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This question already has an answer here:

I'm trying to read the Prototype source. I've come to this part.(Unfortunately, this snippet is in the beginnning).

What does this () mean?

  Browser: (function(){
    var ua = navigator.userAgent;
    var isOpera = Object.prototype.toString.call(window.opera) == '[object Opera]';
    return {
      IE:             !!window.attachEvent && !isOpera,
      Opera:          isOpera,
      WebKit:         ua.indexOf('AppleWebKit/') > -1,
      Gecko:          ua.indexOf('Gecko') > -1 && ua.indexOf('KHTML') === -1,
      MobileSafari:   /Apple.*Mobile.*Safari/.test(ua)
    }
  })(),

I am referring to the last line before the comma?

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marked as duplicate by Bergi javascript Jul 16 '14 at 22:51

This question has been asked before and already has an answer. If those answers do not fully address your question, please ask a new question.

1  
Note: according to jslint you should move the final executing parenthese inside the function parentheses: (function() {...}()) – ErikE Jun 16 '11 at 5:46
    
@ErikE They ultimately do the same thing, though. See this question: stackoverflow.com/questions/6645766/… – Andrew Larsson Dec 5 '12 at 22:59
    
No argument that they do the same thing. It's a stylistic consideration, because by not putting the execution parentheses inside the outer pair, it can be unclear that what is being returned is the result of the function rather than the function itself. – ErikE Dec 5 '12 at 23:11
up vote 32 down vote accepted

The code is defining an anonymous function (the (function (){ ... }) bit) and then calling it (with no arguments). It then assigns the value to the Browser property of the object that is presumably being defined outside of your code snippet.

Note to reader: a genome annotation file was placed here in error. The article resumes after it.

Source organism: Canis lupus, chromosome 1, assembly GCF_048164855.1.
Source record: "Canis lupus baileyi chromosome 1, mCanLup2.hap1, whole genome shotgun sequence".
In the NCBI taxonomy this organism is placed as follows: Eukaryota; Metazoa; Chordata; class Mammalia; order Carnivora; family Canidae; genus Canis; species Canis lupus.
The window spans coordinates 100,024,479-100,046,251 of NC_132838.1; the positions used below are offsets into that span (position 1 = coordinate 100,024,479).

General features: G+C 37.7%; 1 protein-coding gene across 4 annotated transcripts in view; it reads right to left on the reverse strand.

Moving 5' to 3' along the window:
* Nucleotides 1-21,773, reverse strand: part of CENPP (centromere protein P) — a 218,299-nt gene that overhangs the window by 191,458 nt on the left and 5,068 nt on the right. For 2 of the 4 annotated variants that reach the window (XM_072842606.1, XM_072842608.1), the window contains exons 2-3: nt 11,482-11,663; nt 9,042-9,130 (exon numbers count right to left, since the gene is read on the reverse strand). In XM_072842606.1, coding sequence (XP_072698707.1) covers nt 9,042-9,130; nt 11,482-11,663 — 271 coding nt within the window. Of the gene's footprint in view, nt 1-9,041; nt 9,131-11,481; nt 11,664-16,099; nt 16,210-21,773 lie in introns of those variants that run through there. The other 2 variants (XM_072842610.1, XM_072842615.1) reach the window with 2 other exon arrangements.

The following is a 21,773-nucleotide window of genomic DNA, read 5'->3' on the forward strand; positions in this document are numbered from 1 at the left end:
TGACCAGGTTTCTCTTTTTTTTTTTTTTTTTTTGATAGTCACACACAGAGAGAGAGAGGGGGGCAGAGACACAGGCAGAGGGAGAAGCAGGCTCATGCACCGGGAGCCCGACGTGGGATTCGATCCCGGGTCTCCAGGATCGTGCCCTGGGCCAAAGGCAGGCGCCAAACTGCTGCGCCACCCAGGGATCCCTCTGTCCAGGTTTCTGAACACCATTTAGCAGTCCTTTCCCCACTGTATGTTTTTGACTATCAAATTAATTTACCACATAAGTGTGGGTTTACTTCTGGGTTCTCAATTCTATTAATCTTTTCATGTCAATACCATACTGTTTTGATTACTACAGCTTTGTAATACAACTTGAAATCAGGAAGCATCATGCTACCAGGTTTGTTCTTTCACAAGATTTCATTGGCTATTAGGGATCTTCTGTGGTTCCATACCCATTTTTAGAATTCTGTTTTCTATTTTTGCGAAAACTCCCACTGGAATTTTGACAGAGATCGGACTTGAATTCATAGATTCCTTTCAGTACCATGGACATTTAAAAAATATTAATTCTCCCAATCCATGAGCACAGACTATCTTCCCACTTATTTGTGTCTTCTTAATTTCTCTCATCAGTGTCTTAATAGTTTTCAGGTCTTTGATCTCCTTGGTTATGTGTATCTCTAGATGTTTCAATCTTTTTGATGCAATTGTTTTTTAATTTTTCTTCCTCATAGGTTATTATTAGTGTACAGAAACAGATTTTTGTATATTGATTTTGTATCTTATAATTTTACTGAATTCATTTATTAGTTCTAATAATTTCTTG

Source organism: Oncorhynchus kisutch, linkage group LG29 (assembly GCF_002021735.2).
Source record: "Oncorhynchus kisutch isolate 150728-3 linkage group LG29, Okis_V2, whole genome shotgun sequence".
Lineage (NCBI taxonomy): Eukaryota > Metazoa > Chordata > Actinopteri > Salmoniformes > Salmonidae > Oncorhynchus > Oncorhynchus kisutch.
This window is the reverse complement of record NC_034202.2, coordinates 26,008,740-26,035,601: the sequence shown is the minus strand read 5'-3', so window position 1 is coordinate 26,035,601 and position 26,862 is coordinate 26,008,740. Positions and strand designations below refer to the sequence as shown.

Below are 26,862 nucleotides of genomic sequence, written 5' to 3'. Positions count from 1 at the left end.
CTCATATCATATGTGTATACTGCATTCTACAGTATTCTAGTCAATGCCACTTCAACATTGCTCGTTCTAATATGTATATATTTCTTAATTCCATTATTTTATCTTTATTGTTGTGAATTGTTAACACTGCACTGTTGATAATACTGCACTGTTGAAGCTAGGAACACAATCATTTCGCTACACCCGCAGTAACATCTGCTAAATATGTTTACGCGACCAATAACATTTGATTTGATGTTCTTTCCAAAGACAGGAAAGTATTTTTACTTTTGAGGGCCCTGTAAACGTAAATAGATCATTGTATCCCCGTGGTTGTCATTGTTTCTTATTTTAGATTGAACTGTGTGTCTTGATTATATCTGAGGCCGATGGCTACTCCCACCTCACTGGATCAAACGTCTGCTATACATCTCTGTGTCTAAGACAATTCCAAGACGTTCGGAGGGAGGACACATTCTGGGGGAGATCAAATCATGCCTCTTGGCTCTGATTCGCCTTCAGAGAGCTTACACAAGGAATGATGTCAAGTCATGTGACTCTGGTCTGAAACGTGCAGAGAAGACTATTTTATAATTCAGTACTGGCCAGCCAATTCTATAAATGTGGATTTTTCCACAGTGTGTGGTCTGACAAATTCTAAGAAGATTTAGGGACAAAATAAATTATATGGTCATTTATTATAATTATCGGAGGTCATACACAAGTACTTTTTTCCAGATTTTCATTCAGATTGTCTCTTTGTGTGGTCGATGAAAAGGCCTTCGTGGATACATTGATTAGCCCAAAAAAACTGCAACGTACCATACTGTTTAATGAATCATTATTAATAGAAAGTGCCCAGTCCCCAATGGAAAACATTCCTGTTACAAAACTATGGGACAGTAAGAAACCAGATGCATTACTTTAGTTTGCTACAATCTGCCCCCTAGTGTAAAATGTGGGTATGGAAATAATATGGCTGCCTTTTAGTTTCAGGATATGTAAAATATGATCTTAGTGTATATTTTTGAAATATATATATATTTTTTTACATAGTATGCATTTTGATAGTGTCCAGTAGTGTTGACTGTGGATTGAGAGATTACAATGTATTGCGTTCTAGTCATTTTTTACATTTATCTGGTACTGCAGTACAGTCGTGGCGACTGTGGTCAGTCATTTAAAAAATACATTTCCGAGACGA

You could also define the function somewhere:

function myFunction() {
    var ua = navigator.userAgent;
    var isOpera = Object.prototype.toString.call(window.opera) == '[object Opera]';
    return {
      IE:             !!window.attachEvent && !isOpera,
      Opera:          isOpera,
      WebKit:         ua.indexOf('AppleWebKit/') > -1,
      Gecko:          ua.indexOf('Gecko') > -1 && ua.indexOf('KHTML') === -1,
      MobileSafari:   /Apple.*Mobile.*Safari/.test(ua)
}

and then call it:

var foo = myFunction();

and then assign the value:

...
Browser: foo,
...

One downside with doing it that way is that you "pollute your namespace" with a function and a variable that you won't use anywhere else. The second issue is that you can't use the value of any locally-scoped variables in your function definition (the anonymous function behaves as a closure).

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(function () {}) creates an anonymous function.

Adding the () to the end calls the function that was just created.

In the case of this particular function, the anonymous function returns several properties to the Browser object. So, you end up with boolean values for, e.g., Browser.IE, Browser.Opera, etc.

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Which one is the proper notation? (function(){}()); OR (function(){})(); -- I"m talking about the parentheses order in the end. – ayjay Jun 19 '14 at 23:29
    
your first one is right @ayjay – Jonesopolis Jul 1 '14 at 15:17
    
@ayjay Actually either one is right, but Crockford uses the former, so I'd go with that. http://javascript.crockford.com/code.html – GFoley83 Jul 9 '14 at 5:05

it calls the anonymous function that was just declared, effectively causing the "block" to be evaluated.

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It's a simple function call, no different than foo() except it's invoking an anonymous function literal, the result of the function is assigned to the Browser property.

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